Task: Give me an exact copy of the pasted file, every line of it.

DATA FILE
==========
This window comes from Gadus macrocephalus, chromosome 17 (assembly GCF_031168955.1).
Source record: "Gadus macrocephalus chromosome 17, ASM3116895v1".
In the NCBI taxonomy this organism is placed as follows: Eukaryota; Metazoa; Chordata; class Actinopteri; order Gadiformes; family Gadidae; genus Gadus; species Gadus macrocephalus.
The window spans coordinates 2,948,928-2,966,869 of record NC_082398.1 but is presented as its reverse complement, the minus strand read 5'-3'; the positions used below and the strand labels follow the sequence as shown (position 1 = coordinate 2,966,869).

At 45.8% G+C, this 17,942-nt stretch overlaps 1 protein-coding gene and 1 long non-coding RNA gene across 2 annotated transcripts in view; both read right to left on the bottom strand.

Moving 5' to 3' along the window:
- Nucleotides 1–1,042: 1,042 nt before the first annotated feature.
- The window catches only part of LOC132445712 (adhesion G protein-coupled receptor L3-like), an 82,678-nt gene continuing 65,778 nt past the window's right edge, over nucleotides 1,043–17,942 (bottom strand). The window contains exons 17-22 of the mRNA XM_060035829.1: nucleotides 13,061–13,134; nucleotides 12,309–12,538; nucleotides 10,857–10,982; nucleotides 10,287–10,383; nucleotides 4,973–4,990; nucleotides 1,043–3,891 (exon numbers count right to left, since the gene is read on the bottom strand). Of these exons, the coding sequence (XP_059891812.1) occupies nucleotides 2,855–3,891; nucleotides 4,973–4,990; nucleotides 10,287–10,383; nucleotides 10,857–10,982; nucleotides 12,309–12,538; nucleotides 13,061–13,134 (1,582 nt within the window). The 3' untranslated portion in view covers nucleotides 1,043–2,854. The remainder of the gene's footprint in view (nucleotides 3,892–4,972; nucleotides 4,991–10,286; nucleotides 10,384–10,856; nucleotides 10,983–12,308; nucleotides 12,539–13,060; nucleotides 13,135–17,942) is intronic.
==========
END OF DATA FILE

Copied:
This window comes from Gadus macrocephalus, chromosome 17 (assembly GCF_031168955.1).
Source record: "Gadus macrocephalus chromosome 17, ASM3116895v1".
In the NCBI taxonomy this organism is placed as follows: Eukaryota; Metazoa; Chordata; class Actinopteri; order Gadiformes; family Gadidae; genus Gadus; species Gadus macrocephalus.
The window spans coordinates 2,948,928-2,966,869 of record NC_082398.1 but is presented as its reverse complement, the minus strand read 5'-3'; the positions used below and the strand labels follow the sequence as shown (position 1 = coordinate 2,966,869).

At 45.8% G+C, this 17,942-nt stretch overlaps 1 protein-coding gene and 1 long non-coding RNA gene across 2 annotated transcripts in view; both read right to left on the bottom strand.

Moving 5' to 3' along the window:
- Nucleotides 1–1,042: 1,042 nt before the first annotated feature.
- The window catches only part of LOC132445712 (adhesion G protein-coupled receptor L3-like), an 82,678-nt gene continuing 65,778 nt past the window's right edge, over nucleotides 1,043–17,942 (bottom strand). The window contains exons 17-22 of the mRNA XM_060035829.1: nucleotides 13,061–13,134; nucleotides 12,309–12,538; nucleotides 10,857–10,982; nucleotides 10,287–10,383; nucleotides 4,973–4,990; nucleotides 1,043–3,891 (exon numbers count right to left, since the gene is read on the bottom strand). Of these exons, the coding sequence (XP_059891812.1) occupies nucleotides 2,855–3,891; nucleotides 4,973–4,990; nucleotides 10,287–10,383; nucleotides 10,857–10,982; nucleotides 12,309–12,538; nucleotides 13,061–13,134 (1,582 nt within the window). The 3' untranslated portion in view covers nucleotides 1,043–2,854. The remainder of the gene's footprint in view (nucleotides 3,892–4,972; nucleotides 4,991–10,286; nucleotides 10,384–10,856; nucleotides 10,983–12,308; nucleotides 12,539–13,060; nucleotides 13,135–17,942) is intronic.